Organic diets, as we know, result in fewer exposures to pesticides and antibiotics, but they are about equal in terms of nutrition. Organic foods typically contain more healthy nutrients, like antioxidants, than their conventionally-grown counterparts, and those who are allergic to foods, chemicals, or preservatives may find that symptoms of a food allergy diminish or disappear when eating only organic.
Isaiah 1:19 – If ye be willing and obedient, ye shall eat the good of the land:
Even if you do not necessarily have a specific health condition, there is the possibility that increasing your organic food intake could provide multiple health benefits and enhance your overall long-term health. The most common reasons to choose organic foods are for health concerns, including concerns about pesticides and bacteria-borne illnesses; higher nutritional value; better flavor; and environmental sustainability.
More concretely, 42% of American adults who say that the majority or some of their meals are organic think there are significant health risks to eating fruits and vegetables grown with pesticides over a typical persons lifetime. A majority (65%) who estimate that most or some of their diet is organic think that food additives have a serious health risk over an individuals lifetime, compared to 41% of those who say they do not eat any or too much organic. Younger adults continue to be more likely than their older counterparts to say that organic foods are healthier than conventionally grown foods.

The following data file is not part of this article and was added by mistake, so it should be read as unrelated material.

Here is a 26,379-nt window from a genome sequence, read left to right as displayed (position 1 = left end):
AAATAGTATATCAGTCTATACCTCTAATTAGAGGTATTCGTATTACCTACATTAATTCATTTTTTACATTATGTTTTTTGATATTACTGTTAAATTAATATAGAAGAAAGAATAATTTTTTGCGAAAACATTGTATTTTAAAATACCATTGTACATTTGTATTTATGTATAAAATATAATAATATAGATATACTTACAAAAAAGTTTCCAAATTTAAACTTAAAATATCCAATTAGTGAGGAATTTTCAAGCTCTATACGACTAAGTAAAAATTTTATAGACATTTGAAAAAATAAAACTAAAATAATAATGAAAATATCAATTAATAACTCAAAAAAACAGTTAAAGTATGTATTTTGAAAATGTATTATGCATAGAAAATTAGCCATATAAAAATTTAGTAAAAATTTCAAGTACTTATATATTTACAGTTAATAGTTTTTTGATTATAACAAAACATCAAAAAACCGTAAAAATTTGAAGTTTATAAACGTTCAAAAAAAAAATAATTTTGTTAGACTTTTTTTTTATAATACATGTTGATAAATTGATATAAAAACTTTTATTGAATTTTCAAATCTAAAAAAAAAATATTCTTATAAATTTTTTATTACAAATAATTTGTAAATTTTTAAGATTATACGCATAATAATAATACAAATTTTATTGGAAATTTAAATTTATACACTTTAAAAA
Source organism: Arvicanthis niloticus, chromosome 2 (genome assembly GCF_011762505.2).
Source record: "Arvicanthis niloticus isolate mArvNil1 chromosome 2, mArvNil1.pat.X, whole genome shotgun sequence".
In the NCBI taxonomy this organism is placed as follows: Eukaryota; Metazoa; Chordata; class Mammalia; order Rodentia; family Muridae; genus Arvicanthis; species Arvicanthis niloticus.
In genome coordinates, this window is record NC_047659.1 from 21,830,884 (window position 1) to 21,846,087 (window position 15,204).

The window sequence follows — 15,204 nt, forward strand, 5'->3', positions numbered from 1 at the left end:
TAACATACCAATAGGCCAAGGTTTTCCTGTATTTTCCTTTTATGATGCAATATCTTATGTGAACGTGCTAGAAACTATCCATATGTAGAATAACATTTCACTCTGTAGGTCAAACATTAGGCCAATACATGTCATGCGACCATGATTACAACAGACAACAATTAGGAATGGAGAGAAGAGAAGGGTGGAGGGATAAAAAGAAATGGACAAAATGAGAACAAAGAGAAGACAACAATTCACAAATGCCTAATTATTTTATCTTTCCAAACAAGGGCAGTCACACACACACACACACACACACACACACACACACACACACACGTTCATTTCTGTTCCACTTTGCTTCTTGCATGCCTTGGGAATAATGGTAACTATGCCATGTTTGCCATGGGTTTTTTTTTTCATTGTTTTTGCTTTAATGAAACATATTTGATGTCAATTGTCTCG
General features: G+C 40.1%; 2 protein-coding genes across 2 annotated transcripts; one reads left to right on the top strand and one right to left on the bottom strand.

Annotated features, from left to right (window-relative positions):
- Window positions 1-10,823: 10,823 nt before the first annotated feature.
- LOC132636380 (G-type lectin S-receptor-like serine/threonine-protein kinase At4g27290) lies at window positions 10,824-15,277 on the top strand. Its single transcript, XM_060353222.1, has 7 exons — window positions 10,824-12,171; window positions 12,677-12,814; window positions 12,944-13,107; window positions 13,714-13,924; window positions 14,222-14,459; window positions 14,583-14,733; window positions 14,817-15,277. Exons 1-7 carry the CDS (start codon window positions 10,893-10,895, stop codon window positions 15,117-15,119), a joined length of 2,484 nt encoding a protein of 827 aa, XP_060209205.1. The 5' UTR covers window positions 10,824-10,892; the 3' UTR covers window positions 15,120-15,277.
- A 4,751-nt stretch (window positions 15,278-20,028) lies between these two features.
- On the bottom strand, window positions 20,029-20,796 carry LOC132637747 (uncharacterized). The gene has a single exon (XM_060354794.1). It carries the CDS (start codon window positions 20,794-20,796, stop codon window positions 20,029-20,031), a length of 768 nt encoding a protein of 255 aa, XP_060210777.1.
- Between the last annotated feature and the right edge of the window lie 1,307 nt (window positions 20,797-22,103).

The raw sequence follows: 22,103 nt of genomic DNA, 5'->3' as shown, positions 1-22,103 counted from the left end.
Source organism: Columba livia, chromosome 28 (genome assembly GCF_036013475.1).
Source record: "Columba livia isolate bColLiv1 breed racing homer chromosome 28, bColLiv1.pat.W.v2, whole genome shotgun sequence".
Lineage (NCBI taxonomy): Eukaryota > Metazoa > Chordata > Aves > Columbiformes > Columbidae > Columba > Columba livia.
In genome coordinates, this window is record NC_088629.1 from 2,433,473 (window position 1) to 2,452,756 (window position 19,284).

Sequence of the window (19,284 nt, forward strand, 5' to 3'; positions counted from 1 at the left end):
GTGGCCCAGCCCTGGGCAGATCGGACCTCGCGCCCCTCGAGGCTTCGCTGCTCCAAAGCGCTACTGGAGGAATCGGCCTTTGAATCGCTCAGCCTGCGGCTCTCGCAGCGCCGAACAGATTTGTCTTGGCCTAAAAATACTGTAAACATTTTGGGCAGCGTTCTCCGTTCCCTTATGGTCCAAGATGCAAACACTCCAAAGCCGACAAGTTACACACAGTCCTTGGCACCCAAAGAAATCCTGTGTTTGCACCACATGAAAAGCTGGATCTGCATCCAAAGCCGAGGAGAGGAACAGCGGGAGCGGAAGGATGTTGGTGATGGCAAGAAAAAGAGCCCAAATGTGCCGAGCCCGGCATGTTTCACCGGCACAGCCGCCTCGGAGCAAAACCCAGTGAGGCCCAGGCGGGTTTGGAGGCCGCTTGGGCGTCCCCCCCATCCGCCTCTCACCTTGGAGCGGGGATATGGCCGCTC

Proverbs 15:17 – Better is a dinner of herbs where love is, than a stalled ox and hatred therewith.
That might seem good on the surface, but scientific organizations, consumer groups, and environmental groups have found significant health and environmental risks associated with GMO foods. While the US Food and Drug Administration (FDA) and biotech companies who develop genetically modified foods insist they are safe, many food safety advocates note that there has never been any long-term research done to prove GMOs are safe, and that a few animal studies indicate eating genetically modified foods can lead to damage to internal organs, slower growth in the brain, and thickening of the digestive tract. Food additives and preservatives–and even certain bacteria resistant to antibiotics–in non-organic foods may cause toxic effects on the body and contribute to long-term health problems, although further studies are needed to demonstrate the seriousness of these claims.
Psalms 104:15 – And wine that maketh glad the heart of man, and oil to make his face to shine, and bread which strengtheneth man’s heart.